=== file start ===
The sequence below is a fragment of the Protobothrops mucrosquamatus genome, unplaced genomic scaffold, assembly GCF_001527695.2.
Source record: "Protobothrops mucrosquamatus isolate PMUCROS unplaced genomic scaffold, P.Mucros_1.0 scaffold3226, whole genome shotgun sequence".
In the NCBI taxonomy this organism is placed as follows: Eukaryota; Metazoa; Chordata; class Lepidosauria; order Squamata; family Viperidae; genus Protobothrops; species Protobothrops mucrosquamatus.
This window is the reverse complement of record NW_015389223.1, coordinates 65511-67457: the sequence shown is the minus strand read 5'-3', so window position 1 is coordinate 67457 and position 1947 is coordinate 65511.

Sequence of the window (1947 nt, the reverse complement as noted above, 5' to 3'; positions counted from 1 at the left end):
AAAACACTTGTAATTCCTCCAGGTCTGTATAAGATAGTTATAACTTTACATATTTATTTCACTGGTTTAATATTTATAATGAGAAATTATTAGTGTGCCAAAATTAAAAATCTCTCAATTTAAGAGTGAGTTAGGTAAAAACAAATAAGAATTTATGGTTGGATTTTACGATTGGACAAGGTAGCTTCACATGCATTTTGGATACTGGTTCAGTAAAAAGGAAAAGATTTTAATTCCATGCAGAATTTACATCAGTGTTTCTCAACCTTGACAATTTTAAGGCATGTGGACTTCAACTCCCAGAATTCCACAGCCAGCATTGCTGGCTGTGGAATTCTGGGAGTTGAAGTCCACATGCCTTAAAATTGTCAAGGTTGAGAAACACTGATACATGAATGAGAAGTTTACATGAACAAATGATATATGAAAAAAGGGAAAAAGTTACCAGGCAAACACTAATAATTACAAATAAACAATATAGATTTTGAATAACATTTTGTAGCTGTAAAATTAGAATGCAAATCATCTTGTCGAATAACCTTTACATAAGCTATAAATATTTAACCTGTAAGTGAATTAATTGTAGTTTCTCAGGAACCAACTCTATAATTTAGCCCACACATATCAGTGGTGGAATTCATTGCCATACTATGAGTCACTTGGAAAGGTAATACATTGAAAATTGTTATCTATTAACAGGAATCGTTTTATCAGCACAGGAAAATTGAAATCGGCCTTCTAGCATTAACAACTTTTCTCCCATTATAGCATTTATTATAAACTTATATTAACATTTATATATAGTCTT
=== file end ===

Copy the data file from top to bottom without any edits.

The sequence below is a fragment of the Protobothrops mucrosquamatus genome, unplaced genomic scaffold, assembly GCF_001527695.2.
Source record: "Protobothrops mucrosquamatus isolate PMUCROS unplaced genomic scaffold, P.Mucros_1.0 scaffold3226, whole genome shotgun sequence".
In the NCBI taxonomy this organism is placed as follows: Eukaryota; Metazoa; Chordata; class Lepidosauria; order Squamata; family Viperidae; genus Protobothrops; species Protobothrops mucrosquamatus.
This window is the reverse complement of record NW_015389223.1, coordinates 65511-67457: the sequence shown is the minus strand read 5'-3', so window position 1 is coordinate 67457 and position 1947 is coordinate 65511.

Sequence of the window (1947 nt, the reverse complement as noted above, 5' to 3'; positions counted from 1 at the left end):
AAAACACTTGTAATTCCTCCAGGTCTGTATAAGATAGTTATAACTTTACATATTTATTTCACTGGTTTAATATTTATAATGAGAAATTATTAGTGTGCCAAAATTAAAAATCTCTCAATTTAAGAGTGAGTTAGGTAAAAACAAATAAGAATTTATGGTTGGATTTTACGATTGGACAAGGTAGCTTCACATGCATTTTGGATACTGGTTCAGTAAAAAGGAAAAGATTTTAATTCCATGCAGAATTTACATCAGTGTTTCTCAACCTTGACAATTTTAAGGCATGTGGACTTCAACTCCCAGAATTCCACAGCCAGCATTGCTGGCTGTGGAATTCTGGGAGTTGAAGTCCACATGCCTTAAAATTGTCAAGGTTGAGAAACACTGATACATGAATGAGAAGTTTACATGAACAAATGATATATGAAAAAAGGGAAAAAGTTACCAGGCAAACACTAATAATTACAAATAAACAATATAGATTTTGAATAACATTTTGTAGCTGTAAAATTAGAATGCAAATCATCTTGTCGAATAACCTTTACATAAGCTATAAATATTTAACCTGTAAGTGAATTAATTGTAGTTTCTCAGGAACCAACTCTATAATTTAGCCCACACATATCAGTGGTGGAATTCATTGCCATACTATGAGTCACTTGGAAAGGTAATACATTGAAAATTGTTATCTATTAACAGGAATCGTTTTATCAGCACAGGAAAATTGAAATCGGCCTTCTAGCATTAACAACTTTTCTCCCATTATAGCATTTATTATAAACTTATATTAACATTTATATATAGTCTT